Notes on a Revolutionary Life: Part 4, Forsaken

This will be my last "note" on John Dominic Crossan's book Jesus: A Revolutionary Biography. My observations concern the chapter "The Dogs Beneath the Cross" where Crossan deals with the death and burial of Jesus.

This chapter is, perhaps, the most controversial chapter in the book. But I reacted to the chapter in a way that surprised me.

To cut to the chase, Crossan's argument is that after Jesus' arrest the disciples flee and abandon Jesus. The Synoptic gospels seem to support that claim. The implication of this, for Crossan, is that Jesus' disciples would have lost track of the body of Jesus before, during, and after the crucifixion. This means that the body of Jesus, after his death, was likely handled by the Romans.

Because, Crossan asks, why would the Jews, those who wanted Jesus executed, worry about burying the body? So if the disciples didn't bury Jesus (because they were long gone) and if the Jews didn't bury Jesus then that leaves, well, the Romans. And we know from history that the Romans didn't bury the people they crucified. They left the bodies hanging to become food for carrion birds and wild dogs. And if the Romans had consented to bury the body of Jesus to honor the Jewish Sabbath laws, as the gospels suggested they did, the soldiers wouldn't have done a very good job of burying the body. Either way, abandoned on the cross or buried in a shallow grave, the dogs would have gotten to the body. And that, according to Crossan, is what happened to Jesus of Nazareth. The body of Jesus was forsaken by friend and enemy alike, ultimately claimed and consumed by the birds and the dogs. Here is Crossan on this point:

What actually and historically happened to the body of Jesus can best be judged from watching how later Christin accounts slowly but steadily increased the reverential dignity of their burial accounts. But what was there at the beginning that necessitated such an intensive volume of apologetic insistence? If the Romans did not observe the Deuteronomic decree, Jesus' dead body would have been left on the cross for the wild beasts. And his followers, who had fled, would know that. If the Romans did observe the decree, the soldiers would have made certain that Jesus was dead and then buried him themselves as a part of their job. In either case, his body left on the cross or in a shallow grave barely covered with dirt and stones, the dogs were waiting. And his followers, who had fled, would know that, too.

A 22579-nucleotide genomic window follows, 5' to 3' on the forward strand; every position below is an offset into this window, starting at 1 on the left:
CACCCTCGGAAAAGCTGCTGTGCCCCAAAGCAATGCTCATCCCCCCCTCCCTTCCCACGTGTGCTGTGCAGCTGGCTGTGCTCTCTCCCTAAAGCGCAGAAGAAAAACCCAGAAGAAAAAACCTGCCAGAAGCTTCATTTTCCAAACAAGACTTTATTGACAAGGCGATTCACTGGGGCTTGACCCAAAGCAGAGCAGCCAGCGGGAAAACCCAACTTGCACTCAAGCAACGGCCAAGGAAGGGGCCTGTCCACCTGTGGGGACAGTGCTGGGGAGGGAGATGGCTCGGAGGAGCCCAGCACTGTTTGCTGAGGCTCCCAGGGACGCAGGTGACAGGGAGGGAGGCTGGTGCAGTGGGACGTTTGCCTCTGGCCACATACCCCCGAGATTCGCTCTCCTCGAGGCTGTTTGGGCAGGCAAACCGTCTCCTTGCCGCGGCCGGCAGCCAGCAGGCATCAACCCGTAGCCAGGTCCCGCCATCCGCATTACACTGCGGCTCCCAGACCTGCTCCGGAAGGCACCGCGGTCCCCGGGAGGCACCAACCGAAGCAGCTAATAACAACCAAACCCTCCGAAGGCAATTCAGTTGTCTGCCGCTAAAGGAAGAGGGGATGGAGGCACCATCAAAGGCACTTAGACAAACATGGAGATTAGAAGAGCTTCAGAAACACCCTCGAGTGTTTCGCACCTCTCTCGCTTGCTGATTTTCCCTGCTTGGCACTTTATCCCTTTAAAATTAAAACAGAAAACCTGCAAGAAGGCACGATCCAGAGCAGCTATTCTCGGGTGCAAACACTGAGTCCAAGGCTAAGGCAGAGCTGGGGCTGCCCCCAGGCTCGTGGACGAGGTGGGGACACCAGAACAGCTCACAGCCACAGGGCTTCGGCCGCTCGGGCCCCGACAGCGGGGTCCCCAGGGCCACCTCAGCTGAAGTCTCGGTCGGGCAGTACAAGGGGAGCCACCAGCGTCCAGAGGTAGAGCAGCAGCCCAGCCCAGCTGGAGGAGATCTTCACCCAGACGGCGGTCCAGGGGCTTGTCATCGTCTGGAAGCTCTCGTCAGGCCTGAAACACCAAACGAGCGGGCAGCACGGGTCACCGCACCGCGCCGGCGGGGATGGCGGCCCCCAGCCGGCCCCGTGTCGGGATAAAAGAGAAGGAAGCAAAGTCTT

[N]o amount of apologetics can conceal what their intensity only confirms. With regard to the body of Jesus, by Easter Sunday morning, those who cared did know where it was, and those who knew did not care.
The life of Jesus, then, ends with his body being eaten by wild dogs. As Crossan hints at the start of the chapter:
Remember those dogs. And if you seek the heart of darkness, follow the dogs.
Undoubtedly, this is a disturbing way to envision the end of the life of Jesus of Nazareth. But really this is nothing new. From the Enlightenment onward thinkers who respected Jesus of Nazareth enormously have denied the stories of Jesus' burial and resurrection. Thomas Jefferson famously took scissors and paste to the gospels, cutting out all references to the miraculous and supernatural. What Jefferson felt he had created with his scissors was a picture of the true, historical Jesus. The great moral teacher stripped of myth and religious mumbo jumbo. I have, in my office, a copy of The Jefferson Bible. I like to have people pick it up and read the last line of the bible. It reads:
There laid they Jesus, and rolled a great stone to the door of the sepulchre, and departed.
That's the end according to Jefferson. Jesus is buried. End of story. Everything after the burial, Easter Sunday and all that jazz, is just myth and superstition. For Thomas Jefferson the end of the life of Jesus is no different than the end of any human life. You die and are buried and that's the end.